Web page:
One thing we want to bring up is that you can adjust the audio sensitivity for your camera. In your DSLR or mirrorless camera open up the settings and adjust the sound recording and recording levels.
By default, your settings should be set to auto. You’ll want to manually adjust the recording levels to find the optimal setting for your microphone. Yes that means adjusting the audio then recording a test shot and doing that multiple times until you’re happy with the quality.
If you leave your settings on auto, in general your audio is going to be too noisy.
Reduce echo in your room
If you’re recording shots inside as part of your vlog, ideally you’ll want to shoot somewhere that has decent sound proofing. Now, this does not mean you need to by any type of professional sound proofing, just record somewhere that has carpets, clothing, furniture and so forth to absorb sound.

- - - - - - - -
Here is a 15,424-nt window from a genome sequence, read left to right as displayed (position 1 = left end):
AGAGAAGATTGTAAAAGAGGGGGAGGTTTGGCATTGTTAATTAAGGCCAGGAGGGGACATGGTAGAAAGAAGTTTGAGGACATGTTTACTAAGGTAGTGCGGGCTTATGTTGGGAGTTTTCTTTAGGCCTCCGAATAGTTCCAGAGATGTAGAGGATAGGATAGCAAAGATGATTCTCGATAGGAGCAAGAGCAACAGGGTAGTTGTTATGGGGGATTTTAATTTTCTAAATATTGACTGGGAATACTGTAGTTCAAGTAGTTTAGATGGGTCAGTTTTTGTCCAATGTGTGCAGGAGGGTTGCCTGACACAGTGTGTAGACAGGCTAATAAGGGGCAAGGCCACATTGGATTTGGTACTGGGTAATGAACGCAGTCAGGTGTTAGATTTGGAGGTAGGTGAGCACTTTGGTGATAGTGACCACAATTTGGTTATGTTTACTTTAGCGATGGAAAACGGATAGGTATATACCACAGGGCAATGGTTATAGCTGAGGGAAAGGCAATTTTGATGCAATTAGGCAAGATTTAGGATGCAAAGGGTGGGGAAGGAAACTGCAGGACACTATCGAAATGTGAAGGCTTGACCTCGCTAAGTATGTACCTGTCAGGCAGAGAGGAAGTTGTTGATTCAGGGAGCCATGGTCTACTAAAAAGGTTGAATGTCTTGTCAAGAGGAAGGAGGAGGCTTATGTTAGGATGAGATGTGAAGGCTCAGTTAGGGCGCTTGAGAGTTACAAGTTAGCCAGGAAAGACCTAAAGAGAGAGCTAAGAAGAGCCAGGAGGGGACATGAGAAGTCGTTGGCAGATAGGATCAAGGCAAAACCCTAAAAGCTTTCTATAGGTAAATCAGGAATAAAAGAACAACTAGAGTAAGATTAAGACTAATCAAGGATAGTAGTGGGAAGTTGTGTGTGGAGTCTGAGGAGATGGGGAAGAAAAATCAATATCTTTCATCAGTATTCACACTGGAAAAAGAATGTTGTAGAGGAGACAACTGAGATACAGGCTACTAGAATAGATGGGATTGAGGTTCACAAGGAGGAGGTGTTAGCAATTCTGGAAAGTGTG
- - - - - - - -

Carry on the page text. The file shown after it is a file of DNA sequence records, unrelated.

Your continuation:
It’s a small thing, but even doing something as simple as laying down a small rug can do wonders to remove any echo in a room to improve your audio.
Audio editing in your video editor
Are you annoyed by how tinny your audio is sound on select microphones? If you’re using a shotgun mic on your camera and you’re not particularly close to the microphone it may not be as deep and rich as you like.
One thing you’re able to do to enhance the audio quality is to adjust the EQ levels via your video editor. Like adjusting the EQ when listening to music, you can increase or decrease the bass and treble of any audio when editing a video.
Best vlogging microphones
So that’s it for Vlog Authorities guide to the best vlogging microphones. You have a wide range of options, but as we exclusively focus here on vlogging we decided to not include popular condenser microphones as we’re creating vlogs, not podcasts.
In general, we strongly suggest getting the Videomic Pro Plus for the best audio overall. You can use the microphone as both a shotgun mic or a studio mic (by attaching it to an arm) with ease.
David UtkeDavid Utke is a professional blogger, YouTuber and a highly rated user experience consultant. He and his team create helpful tutorials, software reviews, videos and more based on real-world experience. Join over 30,000 monthly readers and 20k+ YouTube subscribers!